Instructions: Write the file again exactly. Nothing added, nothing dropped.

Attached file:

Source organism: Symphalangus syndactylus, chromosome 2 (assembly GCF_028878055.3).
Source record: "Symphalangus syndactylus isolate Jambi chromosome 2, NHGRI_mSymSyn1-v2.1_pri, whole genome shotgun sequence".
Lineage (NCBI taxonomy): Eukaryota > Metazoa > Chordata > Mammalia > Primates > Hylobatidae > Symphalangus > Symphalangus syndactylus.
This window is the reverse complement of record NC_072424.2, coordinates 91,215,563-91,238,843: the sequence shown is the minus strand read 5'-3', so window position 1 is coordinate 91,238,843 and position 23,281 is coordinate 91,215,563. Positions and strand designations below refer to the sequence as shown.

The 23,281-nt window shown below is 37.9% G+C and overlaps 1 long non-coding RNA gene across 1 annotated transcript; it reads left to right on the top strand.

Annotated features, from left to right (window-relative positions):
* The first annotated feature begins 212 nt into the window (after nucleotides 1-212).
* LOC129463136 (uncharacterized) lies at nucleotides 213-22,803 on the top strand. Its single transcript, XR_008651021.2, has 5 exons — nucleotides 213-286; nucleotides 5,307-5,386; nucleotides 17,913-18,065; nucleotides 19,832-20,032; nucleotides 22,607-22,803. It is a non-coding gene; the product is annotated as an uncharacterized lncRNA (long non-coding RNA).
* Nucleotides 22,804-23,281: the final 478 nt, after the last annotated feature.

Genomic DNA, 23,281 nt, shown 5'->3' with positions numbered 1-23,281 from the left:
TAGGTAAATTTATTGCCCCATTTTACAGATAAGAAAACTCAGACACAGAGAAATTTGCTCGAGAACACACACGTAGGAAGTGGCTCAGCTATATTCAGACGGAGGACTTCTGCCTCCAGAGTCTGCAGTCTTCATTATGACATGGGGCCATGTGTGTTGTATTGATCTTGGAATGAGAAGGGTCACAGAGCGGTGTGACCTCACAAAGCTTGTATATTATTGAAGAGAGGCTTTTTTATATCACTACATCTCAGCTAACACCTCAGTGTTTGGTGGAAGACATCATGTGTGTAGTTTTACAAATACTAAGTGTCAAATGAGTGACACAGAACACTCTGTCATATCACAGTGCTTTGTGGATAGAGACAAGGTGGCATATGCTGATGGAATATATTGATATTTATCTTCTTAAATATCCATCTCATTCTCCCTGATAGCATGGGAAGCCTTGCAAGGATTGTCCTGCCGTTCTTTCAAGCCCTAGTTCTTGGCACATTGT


Source organism: Symphalangus syndactylus, chromosome 2 (assembly GCF_028878055.3).
Source record: "Symphalangus syndactylus isolate Jambi chromosome 2, NHGRI_mSymSyn1-v2.1_pri, whole genome shotgun sequence".
Lineage (NCBI taxonomy): Eukaryota > Metazoa > Chordata > Mammalia > Primates > Hylobatidae > Symphalangus > Symphalangus syndactylus.
This window is the reverse complement of record NC_072424.2, coordinates 91,215,563-91,238,843: the sequence shown is the minus strand read 5'-3', so window position 1 is coordinate 91,238,843 and position 23,281 is coordinate 91,215,563. Positions and strand designations below refer to the sequence as shown.

The 23,281-nt window shown below is 37.9% G+C and overlaps 1 long non-coding RNA gene across 1 annotated transcript; it reads left to right on the top strand.

Annotated features, from left to right (window-relative positions):
* The first annotated feature begins 212 nt into the window (after nucleotides 1-212).
* LOC129463136 (uncharacterized) lies at nucleotides 213-22,803 on the top strand. Its single transcript, XR_008651021.2, has 5 exons — nucleotides 213-286; nucleotides 5,307-5,386; nucleotides 17,913-18,065; nucleotides 19,832-20,032; nucleotides 22,607-22,803. It is a non-coding gene; the product is annotated as an uncharacterized lncRNA (long non-coding RNA).
* Nucleotides 22,804-23,281: the final 478 nt, after the last annotated feature.

Genomic DNA, 23,281 nt, shown 5'->3' with positions numbered 1-23,281 from the left:
TAGGTAAATTTATTGCCCCATTTTACAGATAAGAAAACTCAGACACAGAGAAATTTGCTCGAGAACACACACGTAGGAAGTGGCTCAGCTATATTCAGACGGAGGACTTCTGCCTCCAGAGTCTGCAGTCTTCATTATGACATGGGGCCATGTGTGTTGTATTGATCTTGGAATGAGAAGGGTCACAGAGCGGTGTGACCTCACAAAGCTTGTATATTATTGAAGAGAGGCTTTTTTATATCACTACATCTCAGCTAACACCTCAGTGTTTGGTGGAAGACATCATGTGTGTAGTTTTACAAATACTAAGTGTCAAATGAGTGACACAGAACACTCTGTCATATCACAGTGCTTTGTGGATAGAGACAAGGTGGCATATGCTGATGGAATATATTGATATTTATCTTCTTAAATATCCATCTCATTCTCCCTGATAGCATGGGAAGCCTTGCAAGGATTGTCCTGCCGTTCTTTCAAGCCCTAGTTCTTGGCACATTGT